Facebook has successfully connected people around the world, according tomedia. As the largest social network on the planet, this is obviously its goal, but it also has some very serious unintended consequences. Facebook has recently been forced to crack down on wildlife trafficking and trafficking on its platform, a market that is largely under the radar.
While Facebook’s rules prohibit such sales, that hasn’t stopped sellers from doing so. The latest crackdown has focused on wildlife from Southeast Asia, where wild cats, primates and even carnivorous birds have found willing buyers.
The World Wildlife Fund (WWF) has carefully investigated the illegal wildlife trade on Facebook and found more than 2,000 posts selling wildlife involving nearly 100 species of wildlife, all of which are only from Myanmar. Almost all of the animals are still alive, and many of the sales posts come in the form of groups specializing in wildlife trading.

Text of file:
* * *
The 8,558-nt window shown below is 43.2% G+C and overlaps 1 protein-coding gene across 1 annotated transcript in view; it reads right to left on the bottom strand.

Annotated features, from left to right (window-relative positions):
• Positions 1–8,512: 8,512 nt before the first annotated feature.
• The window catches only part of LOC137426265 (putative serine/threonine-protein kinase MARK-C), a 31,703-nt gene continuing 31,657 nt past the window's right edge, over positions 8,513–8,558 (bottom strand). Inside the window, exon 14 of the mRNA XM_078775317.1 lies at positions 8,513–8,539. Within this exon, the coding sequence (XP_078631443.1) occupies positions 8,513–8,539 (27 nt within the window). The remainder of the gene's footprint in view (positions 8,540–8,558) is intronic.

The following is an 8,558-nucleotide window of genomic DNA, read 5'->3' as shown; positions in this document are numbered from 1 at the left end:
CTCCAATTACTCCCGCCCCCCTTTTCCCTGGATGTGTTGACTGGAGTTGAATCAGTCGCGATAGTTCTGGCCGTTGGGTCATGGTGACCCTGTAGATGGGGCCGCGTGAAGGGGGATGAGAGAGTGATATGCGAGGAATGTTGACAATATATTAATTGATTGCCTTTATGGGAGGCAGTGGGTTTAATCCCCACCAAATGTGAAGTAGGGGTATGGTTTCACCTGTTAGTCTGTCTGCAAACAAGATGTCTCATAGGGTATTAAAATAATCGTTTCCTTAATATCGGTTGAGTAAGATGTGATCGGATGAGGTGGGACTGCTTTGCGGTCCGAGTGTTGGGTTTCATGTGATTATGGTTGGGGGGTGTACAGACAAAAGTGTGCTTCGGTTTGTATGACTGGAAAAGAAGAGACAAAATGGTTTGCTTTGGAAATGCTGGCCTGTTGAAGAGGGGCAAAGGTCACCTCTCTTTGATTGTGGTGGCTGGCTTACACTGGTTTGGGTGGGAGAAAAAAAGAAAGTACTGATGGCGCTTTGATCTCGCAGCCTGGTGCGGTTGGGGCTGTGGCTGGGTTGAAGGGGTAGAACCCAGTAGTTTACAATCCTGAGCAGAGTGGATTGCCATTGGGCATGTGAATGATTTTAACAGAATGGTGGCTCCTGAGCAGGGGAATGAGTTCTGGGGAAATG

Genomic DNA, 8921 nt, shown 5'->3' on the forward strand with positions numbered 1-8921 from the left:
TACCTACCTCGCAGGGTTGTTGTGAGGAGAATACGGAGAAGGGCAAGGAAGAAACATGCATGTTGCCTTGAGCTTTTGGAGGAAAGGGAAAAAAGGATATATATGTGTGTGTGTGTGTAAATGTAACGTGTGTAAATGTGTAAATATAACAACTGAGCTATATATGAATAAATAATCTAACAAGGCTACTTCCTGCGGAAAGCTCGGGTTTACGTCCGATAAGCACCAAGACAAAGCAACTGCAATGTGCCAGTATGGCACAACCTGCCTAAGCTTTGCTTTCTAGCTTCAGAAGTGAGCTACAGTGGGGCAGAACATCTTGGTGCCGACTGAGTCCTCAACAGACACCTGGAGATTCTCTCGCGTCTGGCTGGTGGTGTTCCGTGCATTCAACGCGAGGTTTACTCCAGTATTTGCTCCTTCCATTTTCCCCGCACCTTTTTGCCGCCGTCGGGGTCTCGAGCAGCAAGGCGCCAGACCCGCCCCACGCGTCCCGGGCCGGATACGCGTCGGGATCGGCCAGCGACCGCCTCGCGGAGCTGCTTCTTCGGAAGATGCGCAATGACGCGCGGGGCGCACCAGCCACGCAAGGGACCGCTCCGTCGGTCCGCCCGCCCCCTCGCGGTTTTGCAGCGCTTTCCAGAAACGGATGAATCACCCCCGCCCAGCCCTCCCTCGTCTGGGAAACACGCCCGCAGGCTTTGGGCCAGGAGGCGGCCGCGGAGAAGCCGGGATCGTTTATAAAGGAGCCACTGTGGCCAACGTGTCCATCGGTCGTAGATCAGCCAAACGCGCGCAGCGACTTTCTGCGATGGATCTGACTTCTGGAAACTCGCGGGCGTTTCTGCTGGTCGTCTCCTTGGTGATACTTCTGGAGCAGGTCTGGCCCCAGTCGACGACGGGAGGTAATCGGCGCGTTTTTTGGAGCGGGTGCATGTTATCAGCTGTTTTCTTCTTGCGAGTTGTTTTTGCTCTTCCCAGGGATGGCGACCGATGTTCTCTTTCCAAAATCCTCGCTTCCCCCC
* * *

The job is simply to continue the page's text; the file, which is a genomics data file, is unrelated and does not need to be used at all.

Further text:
After it was reported to Facebook, the company cracked down on these illegal sellers and the groups they were hiding in. From April to July, more than 500 posts and groups were deleted on the platform. Unfortunately, it’s easy for people to set up private groups on Facebook, and it’s likely that many illegal animal dealers started working on Facebook shortly after they were first “captured.”
A Facebook spokesman said in a statement: “We are committed to working with law enforcement around the world to help combat the illegal trade in wildlife. “
This may be true, but Facebook’s size and ease of use make it almost impossible to outlaw the illegal animal trade altogether. Many of the groups that were removed from Facebook after being tagged by WWF have thousands of members, and these people are unlikely to give up and quit their illegal activities.